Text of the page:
Especially since the decision in 2010 to hold the 2022 World Cup in Qatar, the country has increasingly come under negative public scrutiny. The most frequent topic of discussion is the poor working conditions. According to media reports, several thousand workers have died while working on the football stadiums.
If the person concerned is threatened with death for his actions in the requesting state, extradition can only occur if an assurance is given that the death penalty will at least not be carried out, Section 8 IRG.
Qatar imposes the death penalty for some crimes. This is carried out by an execution squad. According to official reports, the last execution was carried out in 2020.
Torture and inhuman and degrading treatment preclude extradition from Germany under Article 3 ECHR.
There are no reports of torture or other ill-treatment in the prisons. According to Freedom House, Qatari prison conditions meet international standards. However, various acts are punished in Qatar by flogging, which is considered inhuman treatment.
Civil and women’s rights:
Qatar is an Islamic country that punishes public criticism of religion and religious renunciation. Freedom of religion is, therefore, non-existent. As a result, freedom of expression is also massively restricted. Negative statements about the Emir are just as punishable as those about Islam.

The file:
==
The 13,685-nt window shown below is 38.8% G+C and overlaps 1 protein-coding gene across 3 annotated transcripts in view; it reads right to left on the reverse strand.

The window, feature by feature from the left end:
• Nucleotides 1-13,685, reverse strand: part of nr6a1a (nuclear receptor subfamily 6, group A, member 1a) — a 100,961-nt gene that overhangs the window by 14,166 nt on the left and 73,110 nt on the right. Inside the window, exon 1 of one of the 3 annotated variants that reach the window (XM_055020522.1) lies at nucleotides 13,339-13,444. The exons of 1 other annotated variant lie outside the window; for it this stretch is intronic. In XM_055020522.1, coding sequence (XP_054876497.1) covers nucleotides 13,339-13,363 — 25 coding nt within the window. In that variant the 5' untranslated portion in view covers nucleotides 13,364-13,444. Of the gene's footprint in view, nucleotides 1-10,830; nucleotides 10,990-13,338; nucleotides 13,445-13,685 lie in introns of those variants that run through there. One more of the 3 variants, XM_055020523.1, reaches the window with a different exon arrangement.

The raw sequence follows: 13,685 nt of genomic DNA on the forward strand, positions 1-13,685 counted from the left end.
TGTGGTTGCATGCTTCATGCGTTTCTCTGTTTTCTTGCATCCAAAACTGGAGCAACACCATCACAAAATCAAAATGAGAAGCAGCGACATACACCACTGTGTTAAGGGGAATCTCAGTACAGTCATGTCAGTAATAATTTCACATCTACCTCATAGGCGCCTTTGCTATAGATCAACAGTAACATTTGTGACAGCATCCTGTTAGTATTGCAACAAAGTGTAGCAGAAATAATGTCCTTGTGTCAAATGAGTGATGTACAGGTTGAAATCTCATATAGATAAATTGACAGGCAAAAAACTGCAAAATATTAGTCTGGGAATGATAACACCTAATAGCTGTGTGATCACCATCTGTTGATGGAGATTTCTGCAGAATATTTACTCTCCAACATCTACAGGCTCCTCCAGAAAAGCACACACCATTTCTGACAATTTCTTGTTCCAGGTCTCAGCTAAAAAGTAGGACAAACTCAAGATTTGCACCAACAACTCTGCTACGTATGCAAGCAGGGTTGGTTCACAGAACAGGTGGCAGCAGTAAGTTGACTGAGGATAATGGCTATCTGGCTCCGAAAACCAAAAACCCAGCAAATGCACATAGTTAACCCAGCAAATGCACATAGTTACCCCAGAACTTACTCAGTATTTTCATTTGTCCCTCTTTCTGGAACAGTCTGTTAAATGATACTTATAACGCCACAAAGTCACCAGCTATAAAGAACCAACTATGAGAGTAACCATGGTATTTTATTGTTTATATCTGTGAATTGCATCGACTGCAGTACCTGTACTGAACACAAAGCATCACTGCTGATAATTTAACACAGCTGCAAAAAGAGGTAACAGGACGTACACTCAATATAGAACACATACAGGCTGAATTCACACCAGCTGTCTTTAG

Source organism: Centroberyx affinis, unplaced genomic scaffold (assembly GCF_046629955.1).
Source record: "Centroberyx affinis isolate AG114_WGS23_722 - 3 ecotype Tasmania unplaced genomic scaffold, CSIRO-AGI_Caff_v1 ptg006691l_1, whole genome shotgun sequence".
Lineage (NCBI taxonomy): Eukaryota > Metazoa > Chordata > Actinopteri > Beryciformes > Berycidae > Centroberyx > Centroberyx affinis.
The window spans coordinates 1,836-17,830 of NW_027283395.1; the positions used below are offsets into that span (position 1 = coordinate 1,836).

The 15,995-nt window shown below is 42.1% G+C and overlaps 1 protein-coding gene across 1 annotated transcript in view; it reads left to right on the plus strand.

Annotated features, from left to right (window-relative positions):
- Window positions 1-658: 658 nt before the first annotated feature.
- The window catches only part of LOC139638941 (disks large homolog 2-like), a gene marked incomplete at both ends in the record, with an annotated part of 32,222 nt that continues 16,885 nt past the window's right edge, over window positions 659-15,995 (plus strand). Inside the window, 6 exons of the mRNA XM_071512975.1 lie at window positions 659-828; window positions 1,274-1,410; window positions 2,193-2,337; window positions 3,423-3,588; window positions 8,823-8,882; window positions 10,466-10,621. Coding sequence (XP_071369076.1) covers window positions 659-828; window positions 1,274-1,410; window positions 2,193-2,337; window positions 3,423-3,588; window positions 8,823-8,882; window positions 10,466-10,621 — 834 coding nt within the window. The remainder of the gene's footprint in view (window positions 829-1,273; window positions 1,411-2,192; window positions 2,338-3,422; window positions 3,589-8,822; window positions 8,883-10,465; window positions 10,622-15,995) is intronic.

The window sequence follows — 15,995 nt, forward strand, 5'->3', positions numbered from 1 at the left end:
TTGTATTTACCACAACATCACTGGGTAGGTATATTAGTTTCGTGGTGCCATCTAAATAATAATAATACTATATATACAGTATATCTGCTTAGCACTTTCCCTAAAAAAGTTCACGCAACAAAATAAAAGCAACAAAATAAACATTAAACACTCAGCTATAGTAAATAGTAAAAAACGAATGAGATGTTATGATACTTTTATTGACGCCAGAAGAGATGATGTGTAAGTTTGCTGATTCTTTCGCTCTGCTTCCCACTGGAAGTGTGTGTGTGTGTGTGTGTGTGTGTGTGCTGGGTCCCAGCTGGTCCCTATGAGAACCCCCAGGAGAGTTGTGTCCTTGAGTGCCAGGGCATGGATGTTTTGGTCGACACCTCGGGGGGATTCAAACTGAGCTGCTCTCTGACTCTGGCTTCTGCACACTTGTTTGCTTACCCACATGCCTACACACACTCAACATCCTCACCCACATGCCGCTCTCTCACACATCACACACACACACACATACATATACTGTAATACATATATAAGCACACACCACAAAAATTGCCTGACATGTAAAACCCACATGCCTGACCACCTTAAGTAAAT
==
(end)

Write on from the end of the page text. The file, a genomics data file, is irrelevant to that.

In 2022, two Qatari lawyers were sentenced to life imprisonment for publicly criticising laws ratified by the Emir and calling for rallies on social media.
Homosexuality and extramarital sexual contact are prohibited and can be punished by death under Sharia law. Reporting rape can lead to the victim’s arrest due to extramarital sexual intercourse. The Foreign Office points out that the pregnancy of an unmarried woman can also lead to arrest.
Women are severely disadvantaged, especially in family law. Amnesty International reports that many women are not allowed to leave the house without the permission of their male guardian.